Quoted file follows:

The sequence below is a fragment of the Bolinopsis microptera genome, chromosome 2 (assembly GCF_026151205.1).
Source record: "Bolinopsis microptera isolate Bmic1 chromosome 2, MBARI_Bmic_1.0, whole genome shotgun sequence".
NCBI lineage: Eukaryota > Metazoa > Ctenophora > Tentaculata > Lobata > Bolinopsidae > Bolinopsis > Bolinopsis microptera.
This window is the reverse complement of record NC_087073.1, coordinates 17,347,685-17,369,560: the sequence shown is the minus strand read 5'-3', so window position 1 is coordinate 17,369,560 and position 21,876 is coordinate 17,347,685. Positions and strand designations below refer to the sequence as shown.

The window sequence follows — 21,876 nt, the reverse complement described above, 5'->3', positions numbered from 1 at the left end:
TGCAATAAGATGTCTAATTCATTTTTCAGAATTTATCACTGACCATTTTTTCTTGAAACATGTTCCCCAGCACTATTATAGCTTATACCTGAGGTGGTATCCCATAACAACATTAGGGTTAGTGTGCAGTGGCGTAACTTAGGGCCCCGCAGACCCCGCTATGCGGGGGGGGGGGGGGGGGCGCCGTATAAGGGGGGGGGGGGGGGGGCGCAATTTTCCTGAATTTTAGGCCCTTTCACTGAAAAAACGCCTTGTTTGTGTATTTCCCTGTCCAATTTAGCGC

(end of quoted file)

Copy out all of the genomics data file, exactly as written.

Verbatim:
The sequence below is a fragment of the Bolinopsis microptera genome, chromosome 2 (assembly GCF_026151205.1).
Source record: "Bolinopsis microptera isolate Bmic1 chromosome 2, MBARI_Bmic_1.0, whole genome shotgun sequence".
NCBI lineage: Eukaryota > Metazoa > Ctenophora > Tentaculata > Lobata > Bolinopsidae > Bolinopsis > Bolinopsis microptera.
This window is the reverse complement of record NC_087073.1, coordinates 17,347,685-17,369,560: the sequence shown is the minus strand read 5'-3', so window position 1 is coordinate 17,369,560 and position 21,876 is coordinate 17,347,685. Positions and strand designations below refer to the sequence as shown.

The window sequence follows — 21,876 nt, the reverse complement described above, 5'->3', positions numbered from 1 at the left end:
TGCAATAAGATGTCTAATTCATTTTTCAGAATTTATCACTGACCATTTTTTCTTGAAACATGTTCCCCAGCACTATTATAGCTTATACCTGAGGTGGTATCCCATAACAACATTAGGGTTAGTGTGCAGTGGCGTAACTTAGGGCCCCGCAGACCCCGCTATGCGGGGGGGGGGGGGGGGGCGCCGTATAAGGGGGGGGGGGGGGGGGCGCAATTTTCCTGAATTTTAGGCCCTTTCACTGAAAAAACGCCTTGTTTGTGTATTTCCCTGTCCAATTTAGCGC